We might be tempted to condense this talk into a sentence and just say be like God, be free. But what does it mean for God to be free? Was God ever enslaved? Is God’s freedom, merely His prerogative to do whatever He wants?

We frequently describe freedom in relative terms, greater or lesser degrees of freedom. But while this might seem sensible for describing humans, does that really makes sense when it comes to God?

We confess that God is infinite and eternal, and His wisdom and being is oceans deeper than our biggest and brightest thought about Him. Nevertheless, we have the Word of God, the Scriptures which tell us true information about our God. The Bible does not exhaust God’s pursuits, but it describes God truly. And what we find is a God who is strangely preoccupied with us.

Doesn’t God have something better to do? Doesn’t He get tired of our stupidity? Our shallowness? Our sin? Isn’t it annoying to hang out with finite, mortal beings?

But somehow it isn’t, and this is tied to the notion of freedom.

Martin Luther and a number of others noted during the Reformation that freedom is bound up with the notion of nature. A bird is free to fly, but a man is not (unless he invents an airplane). A fish is free to breathe underwater, but a man is not (unless he pipes oxygen down or crams it into steel bottle). And most importantly, a sinful man is not free to become righteous in any meaningful sense.

But before we go all moral and Calvinistic on this point, we should not leave the “nature” notion behind.

Absolute freedom means that God is not bound by nature; rather, His nature is boundless. His nature is one of infinite possibilities.

But infinite, eternal possibility always requires at least one characteristic to have any meaning: It must be alive. Infinite, eternal possibility means infinite, eternal life that constantly overflows and spills out to new horizons, new glory.

This means that if we are to speak of “boundaries” or “limits” to God’s nature in any sense, we merely mean that He is bound to be alive.

How does God use His freedom?

He creates. God is not bound by His deity or infinity from creating a finite world to relate to. He is free to remain both transcendent over and above it and yet He may also freely penetrate and fill it with His presence, and free to interact with it as He pleases.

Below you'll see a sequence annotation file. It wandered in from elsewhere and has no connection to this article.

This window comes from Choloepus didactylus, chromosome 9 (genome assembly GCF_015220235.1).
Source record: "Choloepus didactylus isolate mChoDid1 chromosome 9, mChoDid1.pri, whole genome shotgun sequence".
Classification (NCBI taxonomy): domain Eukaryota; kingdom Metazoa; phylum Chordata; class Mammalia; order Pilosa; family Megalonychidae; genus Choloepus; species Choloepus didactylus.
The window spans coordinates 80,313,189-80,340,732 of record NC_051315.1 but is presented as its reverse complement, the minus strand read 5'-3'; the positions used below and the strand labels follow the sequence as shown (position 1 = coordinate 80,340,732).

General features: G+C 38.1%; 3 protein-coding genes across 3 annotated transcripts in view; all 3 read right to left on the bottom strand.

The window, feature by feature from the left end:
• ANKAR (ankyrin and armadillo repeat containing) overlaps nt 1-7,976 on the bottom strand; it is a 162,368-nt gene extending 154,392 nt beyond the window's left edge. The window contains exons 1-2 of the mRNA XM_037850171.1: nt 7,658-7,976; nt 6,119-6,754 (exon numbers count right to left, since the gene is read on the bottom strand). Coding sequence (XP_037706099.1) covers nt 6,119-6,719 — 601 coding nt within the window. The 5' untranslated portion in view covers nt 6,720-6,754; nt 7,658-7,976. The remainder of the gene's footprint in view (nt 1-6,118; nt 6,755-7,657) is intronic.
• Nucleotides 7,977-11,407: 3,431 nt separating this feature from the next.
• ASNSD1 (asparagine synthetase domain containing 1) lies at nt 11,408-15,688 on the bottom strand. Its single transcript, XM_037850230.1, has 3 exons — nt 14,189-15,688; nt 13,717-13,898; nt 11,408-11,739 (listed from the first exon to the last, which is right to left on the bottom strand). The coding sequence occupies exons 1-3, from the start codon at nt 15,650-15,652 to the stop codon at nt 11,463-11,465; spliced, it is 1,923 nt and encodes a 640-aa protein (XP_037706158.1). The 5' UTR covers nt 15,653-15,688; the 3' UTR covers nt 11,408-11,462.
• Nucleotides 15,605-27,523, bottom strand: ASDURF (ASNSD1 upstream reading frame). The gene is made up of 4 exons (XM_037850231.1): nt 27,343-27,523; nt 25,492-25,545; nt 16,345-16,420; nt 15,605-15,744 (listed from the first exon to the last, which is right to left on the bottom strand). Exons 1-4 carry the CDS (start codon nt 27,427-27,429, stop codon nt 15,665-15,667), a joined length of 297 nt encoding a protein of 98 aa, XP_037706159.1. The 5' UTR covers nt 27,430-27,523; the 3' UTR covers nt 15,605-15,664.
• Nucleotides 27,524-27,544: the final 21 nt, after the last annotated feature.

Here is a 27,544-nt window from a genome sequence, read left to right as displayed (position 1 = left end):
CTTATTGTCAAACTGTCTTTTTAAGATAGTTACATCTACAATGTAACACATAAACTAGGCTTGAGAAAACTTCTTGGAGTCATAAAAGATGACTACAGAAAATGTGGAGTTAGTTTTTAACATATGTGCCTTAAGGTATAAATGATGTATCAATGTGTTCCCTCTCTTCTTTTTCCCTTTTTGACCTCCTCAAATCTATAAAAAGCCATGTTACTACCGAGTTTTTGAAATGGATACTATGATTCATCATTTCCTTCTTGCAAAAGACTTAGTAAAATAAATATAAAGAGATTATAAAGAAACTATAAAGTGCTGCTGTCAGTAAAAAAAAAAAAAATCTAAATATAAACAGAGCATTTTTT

He saves and delivers. “The Lord gives freedom to the prisoners. The Lord opens the eyes of the blind; The Lord raises those who are bowed down…” (Psalms)

The Exodus is the great slavery to freedom story. But the trajectory is not freedom from Pharaoh in order to party at the golden calf. Their “Yahweh worldview” did not absolve them from guilt. It just made their rebellion more awful. But the freedom that Yahweh tried to bestow upon Israel was the freedom of sons, serving in His house (the tabernacle). But was Israel ever really ever “free” (Ps. 95)?

Supremely, Jesus is the revelation of the freedom of God. Jesus is the freedom of God in the incarnation. Skeptics wonder how God can become a man. Is that possible? But this is a question of freedom. Is God free to overcome that barrier between Creator and creature? Is God free to enter His creation and become a person within the human race He made?

But more than that, Jesus’ ministry is a ministry of freedom: "The Spirit of the LORD is upon Me, Because He has anointed Me To preach the gospel to the poor; He has sent Me to heal the brokenhearted, To proclaim liberty to the captives And recovery of sight to the blind, To set at liberty those who are oppressed; To proclaim the acceptable year of the LORD." Then He closed the book, and gave it back to the attendant and sat down. And the eyes of all who were in the synagogue were fixed on Him. And He began to say to them, "Today this Scripture is fulfilled in your hearing."

Jesus’ death is the supreme demonstration of His freedom. The freedom of God is seen in His overcoming every between Him and life, between others and His life. Creation, rescue, incarnation, and ultimately death and resurrection are the grand displays of God’s freedom, His boundless love and life that constantly overflows. God’s freedom is His unexplainable persistence in pursuing us. Mere humans in all our frailty and mortality and finitude, and then mere humans in all of our wretched sin and folly. And God’s freedom is His persistent, patient love by which He pursues His people again and again and again. God is free to come for His people because He has chosen us in His love and mercy.

We know from Paul’s letter to the Corinthians that the Spirit of the Lord is the Spirit of liberty (2 Cor. 3:17). Where the Spirit is, there is liberty. Christ has been given the Spirit to overcome every barrier, everything that holds us back from His life and fellowship.

Freedom breaks boundaries and bridges every distance for the sake of righteousness and life. The Jerusalem above is “free” which is the mother of us all, and this means that the barren rejoice because they have mothers (Gal. 4:26-27). And we are children of the free woman (Gal. 4:31). Therefore stand fast in the freedom by which Christ has made us free (Gal. 5:1).

Conclusions & Applications
Freedom is alive, and it creates, heals, saves, and redeems. And Jesus came to bestow this freedom upon us so that we might use it and exercise it for the blessing and salvation of others.